Unalaska, Alaska

From Wikipedia, the free encyclopedia
  (Redirected from Unalaska)
Jump to: navigation, search
Unalaska, Alaska
City
Hilltop view of Unalaska
Hilltop view of Unalaska
Unalaska, Alaska is located in Unalaska
Unalaska, Alaska
Unalaska, Alaska
Unalaska, Alaska is located in Alaska
Unalaska, Alaska
Unalaska, Alaska
Coordinates: 53°53′20″N 166°31′38″W / 53.88889°N 166.52722°W / 53.88889; -166.52722
Country United States
State Alaska
Census Area Aleutians West
Incorporated March 3, 1942[1]
Government
 • Mayor Shirley Marquardt[2]
Area
 • Total 212.3 sq mi (549.9 km2)
 • Land 111.0 sq mi (287.5 km2)
 • Water 101.3 sq mi (262.4 km2)
Elevation 13 ft (4 m)
Population (2010)
 • Total 4,376
 • Density 21/sq mi (8.0/km2)
Time zone Alaska (AKST) (UTC-9)
 • Summer (DST) AKDT (UTC-8)
ZIP code 99685
Area code 907
FIPS code 02-80770
GNIS feature ID 1419424

Unalaska (Aleut: Iluulux̂[3]) is a city in the Aleutians West Census Area, a regional component of the Unorganized Borough in the U.S. state of Alaska. Unalaska is located on Unalaska Island and neighboring Amaknak Island in the Aleutian Islands off mainland Alaska. The population was 4,376 at the 2010 census, which is 79% of the entire Aleutians West Census Area. Unalaska is the second-largest city in the Unorganized Borough, behind Bethel.

The Aleut or Unangan people have lived on Unalaska Island for thousands of years.[4] The Unangan, who were the first to inhabit the island of Unalaska, named it "Ounalashka", meaning "near the peninsula". The regional native corporation has adopted this moniker, and is known as the Ounalashka Corporation.[5] The Russian fur trade reached Unalaska when Stepan Glotov and his crew arrived on August 1, 1759. Natives, Russians and their descendants comprised most of the community's population until the middle 20th century, when the involvement of the United States in World War II led to a large-scale influx of people and construction of buildings all along the strategically-located Aleutians.

Almost all of the community's port facilities are on Amaknak Island, better known as Dutch Harbor or just "Dutch". It is the largest fisheries port in the U.S. by volume caught. It includes Dutch Harbor Naval Operating Base and Fort Mears, U.S. Army, a U.S. National Historic Landmark. Dutch Harbor lies within the city limits of Unalaska and is connected to Unalaska by a bridge. Amaknak Island is home to almost 59 percent of the city's population, although it has less than 3 percent of its land area.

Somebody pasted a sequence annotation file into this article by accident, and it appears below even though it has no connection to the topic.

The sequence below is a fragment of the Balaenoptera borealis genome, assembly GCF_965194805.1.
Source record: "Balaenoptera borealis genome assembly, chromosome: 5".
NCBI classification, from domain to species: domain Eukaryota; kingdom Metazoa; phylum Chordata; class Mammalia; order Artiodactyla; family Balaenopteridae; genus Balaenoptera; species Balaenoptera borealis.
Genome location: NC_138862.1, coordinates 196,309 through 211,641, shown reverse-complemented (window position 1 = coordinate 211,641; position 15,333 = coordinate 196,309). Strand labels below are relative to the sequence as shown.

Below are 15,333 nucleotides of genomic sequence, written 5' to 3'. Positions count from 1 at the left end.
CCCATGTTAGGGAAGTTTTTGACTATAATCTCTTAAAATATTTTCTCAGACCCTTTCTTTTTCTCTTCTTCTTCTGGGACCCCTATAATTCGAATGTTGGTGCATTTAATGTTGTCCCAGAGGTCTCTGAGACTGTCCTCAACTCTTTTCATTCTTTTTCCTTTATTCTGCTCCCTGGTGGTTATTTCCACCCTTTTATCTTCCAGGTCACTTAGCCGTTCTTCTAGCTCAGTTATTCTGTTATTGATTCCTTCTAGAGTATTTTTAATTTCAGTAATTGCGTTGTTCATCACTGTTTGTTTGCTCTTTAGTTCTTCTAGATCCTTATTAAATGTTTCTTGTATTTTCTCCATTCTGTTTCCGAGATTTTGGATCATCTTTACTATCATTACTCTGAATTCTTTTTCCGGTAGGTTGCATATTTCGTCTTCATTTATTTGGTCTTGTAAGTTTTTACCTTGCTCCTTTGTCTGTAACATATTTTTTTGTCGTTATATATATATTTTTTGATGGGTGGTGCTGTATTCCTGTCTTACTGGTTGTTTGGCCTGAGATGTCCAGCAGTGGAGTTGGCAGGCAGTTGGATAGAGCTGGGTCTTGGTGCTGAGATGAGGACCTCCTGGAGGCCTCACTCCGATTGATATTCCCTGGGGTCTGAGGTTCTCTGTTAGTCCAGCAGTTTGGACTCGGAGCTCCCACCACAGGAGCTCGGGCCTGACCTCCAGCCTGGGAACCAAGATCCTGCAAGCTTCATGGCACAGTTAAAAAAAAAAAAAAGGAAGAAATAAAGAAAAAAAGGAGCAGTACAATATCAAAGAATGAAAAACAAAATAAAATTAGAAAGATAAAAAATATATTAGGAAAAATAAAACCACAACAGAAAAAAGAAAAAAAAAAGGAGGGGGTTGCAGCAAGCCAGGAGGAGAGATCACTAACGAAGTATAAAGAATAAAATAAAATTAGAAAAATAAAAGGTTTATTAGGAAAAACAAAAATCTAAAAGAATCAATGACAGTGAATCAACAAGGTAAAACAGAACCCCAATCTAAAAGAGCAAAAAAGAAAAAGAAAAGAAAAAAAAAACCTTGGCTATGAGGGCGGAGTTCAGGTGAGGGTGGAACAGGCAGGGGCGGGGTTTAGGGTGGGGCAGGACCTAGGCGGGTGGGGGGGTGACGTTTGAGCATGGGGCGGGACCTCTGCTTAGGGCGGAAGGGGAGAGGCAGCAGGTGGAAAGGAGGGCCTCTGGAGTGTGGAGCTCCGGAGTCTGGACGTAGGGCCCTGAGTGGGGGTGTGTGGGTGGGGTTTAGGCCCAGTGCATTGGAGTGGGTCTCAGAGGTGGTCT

History[edit]

The port of Unalaska in 1816.
Unalaska view in 1972 with the collapsed buildings of the closed Naval Base in the foreground.
Aerial view of the Point Kadin vents, a series of post-glacial explosion pits and small cinder cones that occur along a fracture zone northwest of the summit of Makushin Volcano.

The island of Unalaska was first inhabited by the Aleut people, who named it "Ounalashka", meaning: "Near the Peninsula". They developed an intricate and complex society long before their first contact with the Russian fur traders who would document their existence.

Unalaska and Amaknak Islands contained 24 settlements with more than 1,000 Aleut inhabitants in 1759, when the first Russian group under Stepan Glotov came and started trading for three years on Umnak and Unalaska. Between 1763 and 1766, a conflict between the Russian fur traders and the Unalaska Natives occurred; the Aleuts destroyed four Russian ships and killed 175 hunters/traders. Solov'ev then returned to Unalaska and directed the massacre of many Natives. In the 1760s, Unalaska was temporarily used as a Russian fur trading post.[6] The post was permanently established in 1774,[7] and was eventually incorporated into the Russian-American Company. It was there that Captain James Cook encountered the navigator Gerasim Izmailov in 1778.

In 1788 the Spanish made contact with the Russians in Alaska for the first time. An expedition by Esteban José Martínez and Gonzalo López de Haro visited several Russian settlements. Their westernmost visit was to Unalaska. On August 5, 1788, they claimed Unalaska for Spain, calling it Puerto de Dona Marie Luisa Teresa.

In 1825, the Russian Orthodox Church of the Holy Ascension was built in Unalaska. The founding priest, Ivan Veniaminov, later canonized as Saint Innocent of Alaska, composed the first Aleut writing system with local assistance, and translated scripture into Aleut. Between 1836 and 1840, measles, chicken-pox and whooping-cough epidemics drastically reduced the population; thus, at the end of the decade, only 200 to 400 Aleuts lived in Unalaska.

On October 18, 1867, the United States purchased Alaska, making Unalaska part of the U.S. territory.